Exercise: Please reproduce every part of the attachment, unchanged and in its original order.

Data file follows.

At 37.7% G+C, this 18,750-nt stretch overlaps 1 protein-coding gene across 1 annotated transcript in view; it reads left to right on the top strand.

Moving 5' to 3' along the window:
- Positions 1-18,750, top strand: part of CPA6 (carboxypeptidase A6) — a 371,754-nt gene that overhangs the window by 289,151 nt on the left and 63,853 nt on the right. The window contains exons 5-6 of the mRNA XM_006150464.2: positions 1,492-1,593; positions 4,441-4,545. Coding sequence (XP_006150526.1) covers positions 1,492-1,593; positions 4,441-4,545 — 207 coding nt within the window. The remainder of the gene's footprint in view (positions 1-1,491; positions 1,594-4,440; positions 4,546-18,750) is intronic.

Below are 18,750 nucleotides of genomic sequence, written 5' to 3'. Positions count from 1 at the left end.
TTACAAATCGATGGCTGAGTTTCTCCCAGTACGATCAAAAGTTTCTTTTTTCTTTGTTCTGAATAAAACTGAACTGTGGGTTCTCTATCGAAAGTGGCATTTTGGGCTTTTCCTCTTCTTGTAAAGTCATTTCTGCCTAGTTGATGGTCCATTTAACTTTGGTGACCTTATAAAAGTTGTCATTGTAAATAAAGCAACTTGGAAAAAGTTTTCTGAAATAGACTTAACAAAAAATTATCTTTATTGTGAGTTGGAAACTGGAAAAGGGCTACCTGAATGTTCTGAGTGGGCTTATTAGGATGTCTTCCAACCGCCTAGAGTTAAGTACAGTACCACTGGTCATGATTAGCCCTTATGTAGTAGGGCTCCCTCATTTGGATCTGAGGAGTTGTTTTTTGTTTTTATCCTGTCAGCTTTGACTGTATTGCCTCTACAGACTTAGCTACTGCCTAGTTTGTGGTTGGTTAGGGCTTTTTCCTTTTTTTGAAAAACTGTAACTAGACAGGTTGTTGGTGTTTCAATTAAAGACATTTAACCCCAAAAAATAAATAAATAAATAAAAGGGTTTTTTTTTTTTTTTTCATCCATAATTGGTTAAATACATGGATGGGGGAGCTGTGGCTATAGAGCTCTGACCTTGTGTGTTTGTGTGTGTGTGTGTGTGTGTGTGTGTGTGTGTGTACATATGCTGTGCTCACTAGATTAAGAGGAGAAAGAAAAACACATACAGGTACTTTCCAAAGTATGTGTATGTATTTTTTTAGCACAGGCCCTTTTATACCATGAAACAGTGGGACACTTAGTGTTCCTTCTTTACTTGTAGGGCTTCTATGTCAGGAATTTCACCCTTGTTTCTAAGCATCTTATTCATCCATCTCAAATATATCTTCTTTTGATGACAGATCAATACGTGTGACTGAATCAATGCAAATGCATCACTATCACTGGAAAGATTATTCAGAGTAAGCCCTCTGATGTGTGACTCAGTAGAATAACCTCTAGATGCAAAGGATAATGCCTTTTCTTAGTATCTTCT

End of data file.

At 37.7% G+C, this 18,750-nt stretch overlaps 1 protein-coding gene across 1 annotated transcript in view; it reads left to right on the top strand.

Moving 5' to 3' along the window:
- Positions 1-18,750, top strand: part of CPA6 (carboxypeptidase A6) — a 371,754-nt gene that overhangs the window by 289,151 nt on the left and 63,853 nt on the right. The window contains exons 5-6 of the mRNA XM_006150464.2: positions 1,492-1,593; positions 4,441-4,545. Coding sequence (XP_006150526.1) covers positions 1,492-1,593; positions 4,441-4,545 — 207 coding nt within the window. The remainder of the gene's footprint in view (positions 1-1,491; positions 1,594-4,440; positions 4,546-18,750) is intronic.

Below are 18,750 nucleotides of genomic sequence, written 5' to 3'. Positions count from 1 at the left end.
TTACAAATCGATGGCTGAGTTTCTCCCAGTACGATCAAAAGTTTCTTTTTTCTTTGTTCTGAATAAAACTGAACTGTGGGTTCTCTATCGAAAGTGGCATTTTGGGCTTTTCCTCTTCTTGTAAAGTCATTTCTGCCTAGTTGATGGTCCATTTAACTTTGGTGACCTTATAAAAGTTGTCATTGTAAATAAAGCAACTTGGAAAAAGTTTTCTGAAATAGACTTAACAAAAAATTATCTTTATTGTGAGTTGGAAACTGGAAAAGGGCTACCTGAATGTTCTGAGTGGGCTTATTAGGATGTCTTCCAACCGCCTAGAGTTAAGTACAGTACCACTGGTCATGATTAGCCCTTATGTAGTAGGGCTCCCTCATTTGGATCTGAGGAGTTGTTTTTTGTTTTTATCCTGTCAGCTTTGACTGTATTGCCTCTACAGACTTAGCTACTGCCTAGTTTGTGGTTGGTTAGGGCTTTTTCCTTTTTTTGAAAAACTGTAACTAGACAGGTTGTTGGTGTTTCAATTAAAGACATTTAACCCCAAAAAATAAATAAATAAATAAAAGGGTTTTTTTTTTTTTTTTCATCCATAATTGGTTAAATACATGGATGGGGGAGCTGTGGCTATAGAGCTCTGACCTTGTGTGTTTGTGTGTGTGTGTGTGTGTGTGTGTGTGTGTGTGTACATATGCTGTGCTCACTAGATTAAGAGGAGAAAGAAAAACACATACAGGTACTTTCCAAAGTATGTGTATGTATTTTTTTAGCACAGGCCCTTTTATACCATGAAACAGTGGGACACTTAGTGTTCCTTCTTTACTTGTAGGGCTTCTATGTCAGGAATTTCACCCTTGTTTCTAAGCATCTTATTCATCCATCTCAAATATATCTTCTTTTGATGACAGATCAATACGTGTGACTGAATCAATGCAAATGCATCACTATCACTGGAAAGATTATTCAGAGTAAGCCCTCTGATGTGTGACTCAGTAGAATAACCTCTAGATGCAAAGGATAATGCCTTTTCTTAGTATCTTCT